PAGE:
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7 do’s and don’ts of buying your first home

If you’ve clicked on this article, chances are you’re trying to decide whether to buy a new home – maybe your first home. It’s a massive decision, as it’s probably be the biggest purchase you’ll ever make. Times are tough and you don’t want to do something that will jeopardise your lifestyle or your family’s wellbeing, right? 

The good news is, it’s normal to be nervous – nerves are what stop people from getting hurt! It’s also normal to take intelligent and informed steps to look after your money, and yourself.

Here are a few expert tips to help you negotiate around the minefield of first-time home-buying.

 THINGS TO DO when you’re buying your first home

1. It’s a good idea to get pre-approved for your first home

Get your credit status checked, and make sure you have enough income to afford the house you have your eyes on without getting into trouble, or affecting your lifestyle too much.  If you are under debt review, wait a while until you’ve paid off your debts and are no longer under review.

2. Find out – do you REALLY need a real estate agent to buy your own home?

In some cases, working through a real estate agent is recommended – but often, you have the opportunity to buy your first home without one. Real estate agents charge commission on a sale - whereas if you’re interested in investing in a brand new housing development, the property developers (such as those that Affordable Home SA works with) often allows you to bypass the agency process, and save on extra fees.

3. Be open-minded and use your imagination

Most people are not Donald Trump or Jacob Zuma, and can’t expect to live in a gold-plated penthouse like Trump Towers, or a huge rural compound like Nkandla! The fact is that most first-time homebuyers will have more average expectations than those guys. The main things to be concerned about are “do I like the area I’m buying in?” and “is my house going to be big enough for us?” Everything else can be worked on over time. For example, you can improve your home by adding a carport or a new driveway, or a different surrounding wall. There are many ways to turn average into awesome.

4. If at first you don’t succeed - keep looking, and stay positive

Buying a home can be a long and daunting process, but it is worth it in the end! Don’t give up if you can’t find what you’re looking for right at the beginning -  new developments and houses come on the market all the time. If your credit check didn’t go through, don’t be disheartened – think about getting a partner to invest with you, or clear some debts, then apply again.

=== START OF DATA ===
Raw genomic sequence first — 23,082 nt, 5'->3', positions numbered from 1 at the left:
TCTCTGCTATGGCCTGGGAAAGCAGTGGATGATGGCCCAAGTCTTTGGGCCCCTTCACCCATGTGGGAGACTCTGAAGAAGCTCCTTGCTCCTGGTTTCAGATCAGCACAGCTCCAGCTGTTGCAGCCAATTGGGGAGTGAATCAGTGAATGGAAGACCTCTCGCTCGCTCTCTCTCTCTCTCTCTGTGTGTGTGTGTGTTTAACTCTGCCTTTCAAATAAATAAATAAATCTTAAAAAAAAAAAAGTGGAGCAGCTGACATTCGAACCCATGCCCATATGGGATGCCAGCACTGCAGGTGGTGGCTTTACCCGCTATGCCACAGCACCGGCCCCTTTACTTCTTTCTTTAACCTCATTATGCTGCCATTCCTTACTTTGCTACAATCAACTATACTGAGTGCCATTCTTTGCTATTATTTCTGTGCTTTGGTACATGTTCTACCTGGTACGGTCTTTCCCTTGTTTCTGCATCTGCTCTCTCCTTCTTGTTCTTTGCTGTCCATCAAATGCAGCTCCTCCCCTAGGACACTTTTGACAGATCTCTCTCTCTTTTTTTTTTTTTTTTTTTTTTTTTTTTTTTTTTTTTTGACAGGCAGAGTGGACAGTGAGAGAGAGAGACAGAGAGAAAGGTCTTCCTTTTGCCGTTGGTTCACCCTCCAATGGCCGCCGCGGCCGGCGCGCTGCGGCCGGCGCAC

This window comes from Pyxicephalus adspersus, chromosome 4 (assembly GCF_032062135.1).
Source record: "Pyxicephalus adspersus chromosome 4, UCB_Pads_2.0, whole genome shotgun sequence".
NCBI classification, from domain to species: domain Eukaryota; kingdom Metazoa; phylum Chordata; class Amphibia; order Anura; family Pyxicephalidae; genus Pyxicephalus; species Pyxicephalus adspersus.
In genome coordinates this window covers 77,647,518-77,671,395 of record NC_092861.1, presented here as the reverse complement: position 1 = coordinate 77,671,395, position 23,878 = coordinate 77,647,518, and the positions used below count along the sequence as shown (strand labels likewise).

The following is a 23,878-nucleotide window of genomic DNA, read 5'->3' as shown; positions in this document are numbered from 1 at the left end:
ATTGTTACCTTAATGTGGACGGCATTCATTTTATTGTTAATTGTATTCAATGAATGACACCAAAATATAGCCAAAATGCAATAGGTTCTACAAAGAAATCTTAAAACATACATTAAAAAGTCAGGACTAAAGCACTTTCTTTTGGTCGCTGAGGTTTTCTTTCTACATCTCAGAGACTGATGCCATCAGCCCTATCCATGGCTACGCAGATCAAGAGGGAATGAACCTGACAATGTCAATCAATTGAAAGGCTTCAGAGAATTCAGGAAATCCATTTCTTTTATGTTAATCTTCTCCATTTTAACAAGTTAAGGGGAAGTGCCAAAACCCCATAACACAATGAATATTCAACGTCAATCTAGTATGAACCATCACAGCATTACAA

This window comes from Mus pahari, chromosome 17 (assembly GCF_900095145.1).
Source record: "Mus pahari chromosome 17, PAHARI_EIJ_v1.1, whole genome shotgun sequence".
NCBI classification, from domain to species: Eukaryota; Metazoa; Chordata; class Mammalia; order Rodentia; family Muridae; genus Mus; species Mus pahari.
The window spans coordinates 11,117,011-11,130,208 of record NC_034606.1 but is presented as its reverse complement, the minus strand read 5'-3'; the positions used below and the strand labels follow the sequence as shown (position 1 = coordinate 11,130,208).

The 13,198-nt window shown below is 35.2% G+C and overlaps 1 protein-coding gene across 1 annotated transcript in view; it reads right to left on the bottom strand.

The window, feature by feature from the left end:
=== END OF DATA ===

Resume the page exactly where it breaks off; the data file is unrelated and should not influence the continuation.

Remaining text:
THINGS NOT TO DO when you’re buying your first home

5. Don’t worry about buying for the first time in an up-and-coming area

After all, no-one is stopping you from selling up and moving elsewhere later down the line, if it suits your needs. If you’re a young married couple just starting out, or a small family, you might decide that you can live very nicely in a 2 or 3 bedroom house in an average-income area. If you’re looking at buying your first home in a brand-new housing development, look at how the area has potential to develop and increase in value – for example, once you (and hopefully your neighbours!) have a nicely established garden.

6. Don’t spend a lot of money on other stuff while you are busy buying your first home.

It sounds pretty obvious, but many people get caught up in the excitement of a big purchase – especially if they buying a new house because they received a big raise at work, or an inheritance. Remember that the bank will take your other expenses into consideration. Also bear in mind that once you’ve decided to buy your own home, it’s a very strict contract – you don’t want to get in credit trouble! Once you’ve sorted out your biggest expense, you can go ahead and get financing for that brand new Toytota Etios!

7. Don’t think with your heart – use your head

Making a big decision like buying a new home can make people emotional. Maybe you’re looking at a neighbourhood that’s further from your family than you are used to, and you are worried about becoming part of a new community. Maybe you are nervous of the expense involved in buying a house. Maybe you even have jealous friends and relatives who are currently unable to take such a big step in life, and are giving you trouble! Here’s a tip – write down whatever’s bothering you, then read over them, then see how you can discuss those things with your family and friends. Also discuss your concerns with your estate agent or housing developer who is handling your application process. It’s amazing how much smaller problems can seem when you get them off your chest, and work through them with others.

 

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